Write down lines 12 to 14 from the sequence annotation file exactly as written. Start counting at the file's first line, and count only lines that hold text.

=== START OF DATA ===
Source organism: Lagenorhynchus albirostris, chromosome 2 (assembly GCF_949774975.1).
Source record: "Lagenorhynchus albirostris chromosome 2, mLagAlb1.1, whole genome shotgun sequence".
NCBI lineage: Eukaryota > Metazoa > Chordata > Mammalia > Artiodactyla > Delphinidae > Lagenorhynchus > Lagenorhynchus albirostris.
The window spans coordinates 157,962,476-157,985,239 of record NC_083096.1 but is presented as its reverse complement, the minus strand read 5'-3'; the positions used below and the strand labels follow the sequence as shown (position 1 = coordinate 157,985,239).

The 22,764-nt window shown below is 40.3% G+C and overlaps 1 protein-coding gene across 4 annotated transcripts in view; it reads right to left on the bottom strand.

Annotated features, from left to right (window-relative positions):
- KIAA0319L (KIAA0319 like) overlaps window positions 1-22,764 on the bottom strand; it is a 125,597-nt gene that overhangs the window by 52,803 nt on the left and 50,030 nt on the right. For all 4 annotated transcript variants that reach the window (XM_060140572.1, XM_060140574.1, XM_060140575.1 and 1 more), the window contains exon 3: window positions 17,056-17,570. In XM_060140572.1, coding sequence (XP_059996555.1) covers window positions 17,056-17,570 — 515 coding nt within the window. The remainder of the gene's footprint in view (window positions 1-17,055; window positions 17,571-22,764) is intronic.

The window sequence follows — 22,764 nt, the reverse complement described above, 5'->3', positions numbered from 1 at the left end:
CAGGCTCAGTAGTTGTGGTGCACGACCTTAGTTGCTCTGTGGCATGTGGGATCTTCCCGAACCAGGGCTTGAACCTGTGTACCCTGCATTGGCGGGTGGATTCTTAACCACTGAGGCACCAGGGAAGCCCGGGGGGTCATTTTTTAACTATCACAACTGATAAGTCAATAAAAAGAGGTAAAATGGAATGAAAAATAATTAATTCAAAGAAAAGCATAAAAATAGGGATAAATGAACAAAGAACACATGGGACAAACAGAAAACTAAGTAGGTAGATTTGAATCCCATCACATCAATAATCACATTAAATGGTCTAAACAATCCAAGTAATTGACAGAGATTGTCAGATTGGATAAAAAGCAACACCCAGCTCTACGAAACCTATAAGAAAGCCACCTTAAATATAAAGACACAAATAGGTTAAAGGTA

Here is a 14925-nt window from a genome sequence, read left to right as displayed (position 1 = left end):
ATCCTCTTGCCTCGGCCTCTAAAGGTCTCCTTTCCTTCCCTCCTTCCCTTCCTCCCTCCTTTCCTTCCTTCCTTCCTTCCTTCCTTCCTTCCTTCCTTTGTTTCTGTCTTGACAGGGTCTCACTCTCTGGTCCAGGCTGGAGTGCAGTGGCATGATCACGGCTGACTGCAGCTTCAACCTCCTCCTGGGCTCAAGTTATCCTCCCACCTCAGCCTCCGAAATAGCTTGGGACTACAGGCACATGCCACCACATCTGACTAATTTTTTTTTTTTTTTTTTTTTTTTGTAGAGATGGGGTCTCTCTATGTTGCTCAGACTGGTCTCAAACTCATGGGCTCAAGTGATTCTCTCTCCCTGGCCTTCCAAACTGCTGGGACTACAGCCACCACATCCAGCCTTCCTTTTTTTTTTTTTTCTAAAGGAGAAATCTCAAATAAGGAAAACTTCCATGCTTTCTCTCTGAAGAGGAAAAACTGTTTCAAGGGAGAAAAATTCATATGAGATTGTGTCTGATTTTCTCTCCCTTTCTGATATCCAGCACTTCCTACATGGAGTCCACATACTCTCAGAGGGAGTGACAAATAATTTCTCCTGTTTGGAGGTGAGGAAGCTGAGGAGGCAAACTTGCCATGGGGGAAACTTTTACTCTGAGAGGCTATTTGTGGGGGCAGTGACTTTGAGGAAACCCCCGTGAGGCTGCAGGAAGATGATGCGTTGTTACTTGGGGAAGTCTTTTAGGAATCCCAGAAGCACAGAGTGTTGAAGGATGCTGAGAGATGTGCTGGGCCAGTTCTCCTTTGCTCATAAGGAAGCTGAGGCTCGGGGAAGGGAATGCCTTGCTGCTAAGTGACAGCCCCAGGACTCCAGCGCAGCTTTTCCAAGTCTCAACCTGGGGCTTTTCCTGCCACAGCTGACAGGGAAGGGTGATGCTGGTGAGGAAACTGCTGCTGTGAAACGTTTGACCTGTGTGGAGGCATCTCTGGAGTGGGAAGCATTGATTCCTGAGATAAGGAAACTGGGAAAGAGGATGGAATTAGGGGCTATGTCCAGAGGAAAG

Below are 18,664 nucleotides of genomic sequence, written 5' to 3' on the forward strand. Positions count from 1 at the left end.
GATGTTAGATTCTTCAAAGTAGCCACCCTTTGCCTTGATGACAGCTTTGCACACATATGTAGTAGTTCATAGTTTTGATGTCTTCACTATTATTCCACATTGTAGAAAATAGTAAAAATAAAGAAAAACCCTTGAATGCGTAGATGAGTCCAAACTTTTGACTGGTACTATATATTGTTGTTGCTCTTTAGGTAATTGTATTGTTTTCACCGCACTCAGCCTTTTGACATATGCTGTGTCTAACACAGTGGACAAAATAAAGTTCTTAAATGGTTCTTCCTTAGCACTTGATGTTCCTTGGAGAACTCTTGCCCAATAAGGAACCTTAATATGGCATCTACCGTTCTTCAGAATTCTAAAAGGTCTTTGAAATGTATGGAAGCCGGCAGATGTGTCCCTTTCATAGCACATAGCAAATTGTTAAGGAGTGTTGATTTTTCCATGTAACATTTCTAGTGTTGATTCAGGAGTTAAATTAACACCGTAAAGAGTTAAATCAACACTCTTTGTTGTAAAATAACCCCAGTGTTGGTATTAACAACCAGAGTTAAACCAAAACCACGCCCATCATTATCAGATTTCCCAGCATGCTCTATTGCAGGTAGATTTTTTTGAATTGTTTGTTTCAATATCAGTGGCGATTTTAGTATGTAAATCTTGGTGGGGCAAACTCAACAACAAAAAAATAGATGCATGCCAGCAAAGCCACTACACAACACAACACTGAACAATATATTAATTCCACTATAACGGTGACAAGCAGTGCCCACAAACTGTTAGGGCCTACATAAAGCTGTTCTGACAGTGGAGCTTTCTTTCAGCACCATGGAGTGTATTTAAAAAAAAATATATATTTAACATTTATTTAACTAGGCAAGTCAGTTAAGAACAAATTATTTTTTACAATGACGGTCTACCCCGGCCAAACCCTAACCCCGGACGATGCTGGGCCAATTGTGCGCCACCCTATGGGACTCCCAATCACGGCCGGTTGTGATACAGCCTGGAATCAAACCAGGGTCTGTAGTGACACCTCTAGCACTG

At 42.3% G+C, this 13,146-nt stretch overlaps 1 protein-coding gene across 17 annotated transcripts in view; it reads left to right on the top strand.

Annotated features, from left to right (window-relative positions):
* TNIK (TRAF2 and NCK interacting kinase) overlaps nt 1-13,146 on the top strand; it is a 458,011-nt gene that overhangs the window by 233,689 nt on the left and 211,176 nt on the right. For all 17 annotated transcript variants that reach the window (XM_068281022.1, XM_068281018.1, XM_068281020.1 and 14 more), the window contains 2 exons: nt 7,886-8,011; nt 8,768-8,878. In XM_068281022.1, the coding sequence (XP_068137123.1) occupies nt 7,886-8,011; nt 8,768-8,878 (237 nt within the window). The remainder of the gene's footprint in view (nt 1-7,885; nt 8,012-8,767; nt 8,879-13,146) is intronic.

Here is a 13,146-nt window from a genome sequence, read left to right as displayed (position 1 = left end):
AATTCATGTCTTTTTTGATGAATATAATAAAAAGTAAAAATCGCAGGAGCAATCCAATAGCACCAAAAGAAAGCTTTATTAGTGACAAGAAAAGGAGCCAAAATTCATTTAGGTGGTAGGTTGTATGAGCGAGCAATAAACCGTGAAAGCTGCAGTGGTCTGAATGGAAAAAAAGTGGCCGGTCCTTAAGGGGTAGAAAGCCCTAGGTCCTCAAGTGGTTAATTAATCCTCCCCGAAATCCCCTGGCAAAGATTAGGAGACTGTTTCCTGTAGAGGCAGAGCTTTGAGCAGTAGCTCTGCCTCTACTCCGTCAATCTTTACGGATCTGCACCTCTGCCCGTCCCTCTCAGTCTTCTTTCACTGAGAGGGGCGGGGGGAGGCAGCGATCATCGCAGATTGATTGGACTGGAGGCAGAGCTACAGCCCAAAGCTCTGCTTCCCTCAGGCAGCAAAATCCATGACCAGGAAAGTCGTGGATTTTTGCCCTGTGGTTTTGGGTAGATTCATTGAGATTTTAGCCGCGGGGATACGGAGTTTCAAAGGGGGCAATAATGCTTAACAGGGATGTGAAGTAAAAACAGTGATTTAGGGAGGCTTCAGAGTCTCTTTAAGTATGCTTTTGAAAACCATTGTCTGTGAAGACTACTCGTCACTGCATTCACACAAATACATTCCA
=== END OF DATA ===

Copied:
Below are 18,664 nucleotides of genomic sequence, written 5' to 3' on the forward strand. Positions count from 1 at the left end.
GATGTTAGATTCTTCAAAGTAGCCACCCTTTGCCTTGATGACAGCTTTGCACACATATGTAGTAGTTCATAGTTTTGATGTCTTCACTATTATTCCACATTGTAGAAAATAGTAAAAATAAAGAAAAACCCTTGAATGCGTAGATGAGTCCAAACTTTTGACTGGTACTATATATTGTTGTTGCTCTTTAGGTAATTGTATTGTTTTCACCGCACTCAGCCTTTTGACATATGCTGTGTCTAACACAGTGGACAAAATAAAGTTCTTAAATGGTTCTTCCTTAGCACTTGATGTTCCTTGGAGAACTCTTGCCCAATAAGGAACCTTAATATGGCATCTACCGTTCTTCAGAATTCTAAAAGGTCTTTGAAATGTATGGAAGCCGGCAGATGTGTCCCTTTCATAGCACATAGCAAATTGTTAAGGAGTGTTGATTTTTCCATGTAACATTTCTAGTGTTGATTCAGGAGTTAAATTAACACCGTAAAGAGTTAAATCAACACTCTTTGTTGTAAAATAACCCCAGTGTTGGTATTAACAACCAGAGTTAAACCAAAACCACGCCCATCATTATCAGATTTCCCAGCATGCTCTATTGCAGGTAGATTTTTTTGAATTGTTTGTTTCAATATCAGTGGCGATTTTAGTATGTAAATCTTGGTGGGGCAAACTCAACAACAAAAAAATAGATGCATGCCAGCAAAGCCACTACACAACACAACACTGAACAATATATTAATTCCACTATAACGGTGACAAGCAGTGCCCACAAACTGTTAGGGCCTACATAAAGCTGTTCTGACAGTGGAGCTTTCTTTCAGCACCATGGAGTGTATTTAAAAAAAAATATATATTTAACATTTATTTAACTAGGCAAGTCAGTTAAGAACAAATTATTTTTTACAATGACGGTCTACCCCGGCCAAACCCTAACCCCGGACGATGCTGGGCCAATTGTGCGCCACCCTATGGGACTCCCAATCACGGCCGGTTGTGATACAGCCTGGAATCAAACCAGGGTCTGTAGTGACACCTCTAGCACTG

At 42.3% G+C, this 13,146-nt stretch overlaps 1 protein-coding gene across 17 annotated transcripts in view; it reads left to right on the top strand.